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Award-Winning American Journalist Killed in Ukraine

Signs and pictures of those killed, including journalist Brent Renaud, are displayed on a fence during a protest against Russia's invasion of Ukraine in Lafayette Park near the White House, Sunday, March 13, 2022, in Washington.
Signs and pictures of those killed, including journalist Brent Renaud, are displayed on a fence during a protest against Russia's invasion of Ukraine in Lafayette Park near the White House, Sunday, March 13, 2022, in Washington.

Brent Renaud, an award-winning American journalist, was shot dead in Ukraine Sunday, and his colleague was injured when their car was fired on near a checkpoint.

Ukraine's Interior Ministry said that Renaud was killed in Irpin, an area near Kyiv that has come under intense Russian shelling in recent days.

The 50-year-old filmmaker, from Little Rock, Arkansas, was in Ukraine to collect material for a documentary on refugees, The Associated Press reported.

Renaud was traveling in a vehicle with Colombian American photojournalist Juan Arredondo when they came under fire.

Arredondo, who was injured in the attack, described the assault in a video taken in a Kyiv hospital by Italian journalist Annalisa Camilli.

"We crossed the first bridge in Irpin, we were going to film other refugees leaving,” Arredondo says in the video, which was shared online. “We crossed the checkpoint, and they started shooting at us.”

Arredondo says that Renaud was hit in the neck. Both he and Renaud were Nieman Foundation for Journalism fellows at Harvard University from 2018-2019.

Kyiv regional police released a statement saying that Russian troops had opened fire on the journalists.

The U.S. State Department, United Nations and former colleagues paid tribute to Renaud on Sunday.

State Department spokesperson Ned Price described the attack as “another gruesome example of the Kremlin’s indiscriminate actions.”

“We are horrified that journalists and filmmakers — noncombatants — have been killed and injured in Ukraine by Kremlin forces,” Price said on Twitter. “We extend condolences to all those affected by this horrific violence.”

Director-General of UNESCO Audrey Azoulay condemned the killing and reinforced that media should not be targeted.

“Journalists have a critical role in providing information during a conflict, and should never be targeted,” Azoulay said in a statement. “I call on the respect of international humanitarian standards, to ensure that journalists and media workers are protected.”

The New York-based Committee to Protect Journalists said the attack on Renaud and Arredondo is “a violation of international law.”

“Russian forces in Ukraine must stop all violence against journalists and other civilians at once, and whoever killed Renaud should be held to account,” CPJ’s senior program director, Carlos Martinez de la Serna, said in a statement.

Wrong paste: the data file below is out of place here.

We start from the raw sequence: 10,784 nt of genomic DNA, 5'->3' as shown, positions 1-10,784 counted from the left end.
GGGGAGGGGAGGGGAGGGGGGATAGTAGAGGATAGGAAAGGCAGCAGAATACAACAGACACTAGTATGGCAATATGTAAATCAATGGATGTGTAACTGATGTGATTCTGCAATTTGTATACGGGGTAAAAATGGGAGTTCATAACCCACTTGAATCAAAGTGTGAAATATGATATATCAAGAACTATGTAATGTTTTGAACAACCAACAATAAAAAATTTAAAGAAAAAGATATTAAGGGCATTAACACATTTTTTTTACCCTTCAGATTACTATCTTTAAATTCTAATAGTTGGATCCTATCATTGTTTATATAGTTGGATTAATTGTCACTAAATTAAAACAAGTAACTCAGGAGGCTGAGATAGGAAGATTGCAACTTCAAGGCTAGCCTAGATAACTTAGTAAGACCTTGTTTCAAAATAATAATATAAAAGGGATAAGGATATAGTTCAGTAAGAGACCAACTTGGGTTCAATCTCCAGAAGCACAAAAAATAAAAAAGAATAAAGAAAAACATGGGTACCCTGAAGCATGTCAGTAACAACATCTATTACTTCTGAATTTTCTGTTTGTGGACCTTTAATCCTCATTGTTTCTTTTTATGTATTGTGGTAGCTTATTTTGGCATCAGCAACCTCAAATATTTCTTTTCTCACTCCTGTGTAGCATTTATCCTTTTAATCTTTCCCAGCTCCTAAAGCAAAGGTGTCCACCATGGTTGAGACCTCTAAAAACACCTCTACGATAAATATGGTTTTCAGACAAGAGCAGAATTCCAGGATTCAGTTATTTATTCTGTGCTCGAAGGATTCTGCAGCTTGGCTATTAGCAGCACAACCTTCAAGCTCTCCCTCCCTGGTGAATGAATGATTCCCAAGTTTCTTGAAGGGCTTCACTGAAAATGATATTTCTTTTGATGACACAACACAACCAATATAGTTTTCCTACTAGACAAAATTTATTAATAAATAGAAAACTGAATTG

Renaud contributed to several news outlets including HBO, The New York Times, VICE and PBS.

In a statement Sunday, TIME magazine said Renaud had been in the region working on a TIME Studios project on refugees.

“We are devastated by the loss of Brent Renaud. As an award-winning filmmaker and journalist, Brent tackled the toughest stories around the world, often alongside his brother,” a joint statement from Edward Felsenthal, editor-in-chief and president of TIME and TIME Studios Ian Orefice, read.

“Our hearts are with all Brent’s loved ones. It is essential that journalists are able to safely cover this ongoing invasion and humanitarian crisis in Ukraine,” the statement said.

Renaud and his brother Craig Renaud won a Peabody award in 2014 for their HBO series “Last Chance High” about a school on Chicago’s West Side.

Christof Putzel, a filmmaker who together with Renaud won a 2013 Alfred I. duPont-Columbia University award for their documentary on gun trafficking, paid tribute to his friend’s dedication to reporting.

"Nowhere was too dangerous," Putzel told the AP. “He was just the absolute best war journalist that I know. This is a guy who literally went to every conflict zone.”

"It was his bravery but also because he deeply, deeply cared," Putzel added.

Russia troops are reported to have targeted several journalists covering the war in Ukraine.

Media watchdog Reporters Without Borders on Saturday said that Russian soldiers fired at a vehicle carrying Victoria Roschina, a reporter for the Ukrainian media outlet Hromadske UA, then robbed her.

Swiss photojournalist Guillaume Briquet was fired on and robbed March 6. Like Roschina, he was in a car clearly marked “Press.”

Local media reported that his attackers took Briquet’s passport, cash, laptop and other equipment.

Sky News on March 5 broadcast dramatic footage of its five-person news crew being fired on as they flee their car and look for shelter. Two of the journalists were hit in the attack.

Some information for this article came from The Associated Press.